In 2022, LAUDE the Label producers made a minimum of 45% above fair trade wage requirements, and because our workforce is paid fairly, we reported less than a 3% turnover rate within our teams.
- Our highest-paid sewers are paid 181% above a living wage.
- The average wage of sewers is 114% above a living wage.
- Our highest paid knitters are paid 83% above a living wage.
- The average wage of knitters are paid 58% above a living wage.
- The highest-paid entry-level workers (trimmers, cutters, QC) are paid 35% above a living wage.
- The average wage of entry-level workers (trimmers, cutters, QC) are paid 18% above a living wage.
Conventional cotton represents less than 3% of the world’s agriculture, yet accounts for 25% of the most harmful insecticides and 10% of the most toxic pesticides used on the planet.
By avoiding these toxic chemicals, organic fiber agriculture builds and protects our Earth’s ecosystems and the farming communities that grow these fibers. Organic cotton is grown GMO-free, and is never treated with fungicides, synthetic pesticides, or fertilizers. Organic cotton also uses 71% less water and 62% less energy than conventionally produced cotton. As a brand, we’ve drawn a hard line on conventional cotton, and work hard to ensure our textiles are accompanied by credible organic certifications.
20% of industrial water pollution globally is attributable to the dyeing and treatment of textiles. Unsafe use of agricultural chemicals has severe health impacts on workers in the field, as well as on communities and ecosystems that receive excess doses because of chemical runoff.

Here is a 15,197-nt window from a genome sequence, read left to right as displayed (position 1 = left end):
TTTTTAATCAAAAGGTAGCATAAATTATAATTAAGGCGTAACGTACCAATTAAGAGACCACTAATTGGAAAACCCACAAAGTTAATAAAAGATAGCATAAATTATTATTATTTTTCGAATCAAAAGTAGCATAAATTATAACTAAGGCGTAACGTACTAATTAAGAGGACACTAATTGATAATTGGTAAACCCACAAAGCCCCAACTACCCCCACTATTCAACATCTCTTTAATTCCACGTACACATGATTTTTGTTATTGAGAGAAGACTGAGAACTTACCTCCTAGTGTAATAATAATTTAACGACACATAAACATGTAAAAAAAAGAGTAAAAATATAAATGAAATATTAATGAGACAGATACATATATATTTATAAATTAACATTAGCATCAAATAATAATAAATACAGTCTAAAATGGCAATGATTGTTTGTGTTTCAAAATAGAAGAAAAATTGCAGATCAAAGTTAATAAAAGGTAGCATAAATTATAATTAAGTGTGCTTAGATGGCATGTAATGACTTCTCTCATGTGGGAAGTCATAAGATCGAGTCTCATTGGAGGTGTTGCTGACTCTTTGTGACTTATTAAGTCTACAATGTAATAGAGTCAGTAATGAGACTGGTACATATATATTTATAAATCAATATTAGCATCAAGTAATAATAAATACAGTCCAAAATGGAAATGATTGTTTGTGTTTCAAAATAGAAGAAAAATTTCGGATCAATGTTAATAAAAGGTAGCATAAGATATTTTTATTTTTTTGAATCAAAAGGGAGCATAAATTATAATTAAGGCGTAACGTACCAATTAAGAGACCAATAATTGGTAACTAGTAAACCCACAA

Though some of these chemicals are regulated in the US (for example, formaldehyde, linked to cancer, is regulated in the US), most clothing is still manufactured in countries where chemical regulation is far behind. And in the US, only the most toxic chemicals are regulated, leaving communities exposed to chemicals that can still affect physical and mental health.
We know there’s a better way. We use low-impact dyes that are free from toxic chemicals and mordants, which fix the dye to the fabric. Because of this, our fabric requires less rinsing during production and has a high absorption rate (~70%). Less rinsing and higher absorption means we produce less wastewater overall. Our fabric is also tested so that it can be certified to be free from harmful levels of chemicals known to be detrimental to human health.
The fashion industry relies on cheap, synthetic materials like polyester to improve profit margins -- but this practice comes at a high cost to the environment. Nearly 70 million barrels of oil are used each year to make the world’s polyester fiber, which accounts for more than 50% of the fiber used in clothing. Not only is polyester energy-intensive to produce, but it also pollutes the planet’s waterways with microplastics as polyester garments are discarded.
Natural fibers in textile and fashion production serve as one of the best answers for a sustainable fashion industry worldwide. These fibers are a part of the ecosystem -- they are renewable, sustainable, and biodegradable, and when grown organically, they are non-toxic for humans and wildlife.
Compared to synthetic fibers, natural fibers require less energy and water during production. As a result, natural fibers serve as one of the best answers for creating a sustainable fashion industry. This is why we ensure that all our textiles are free from synthetically produced materials.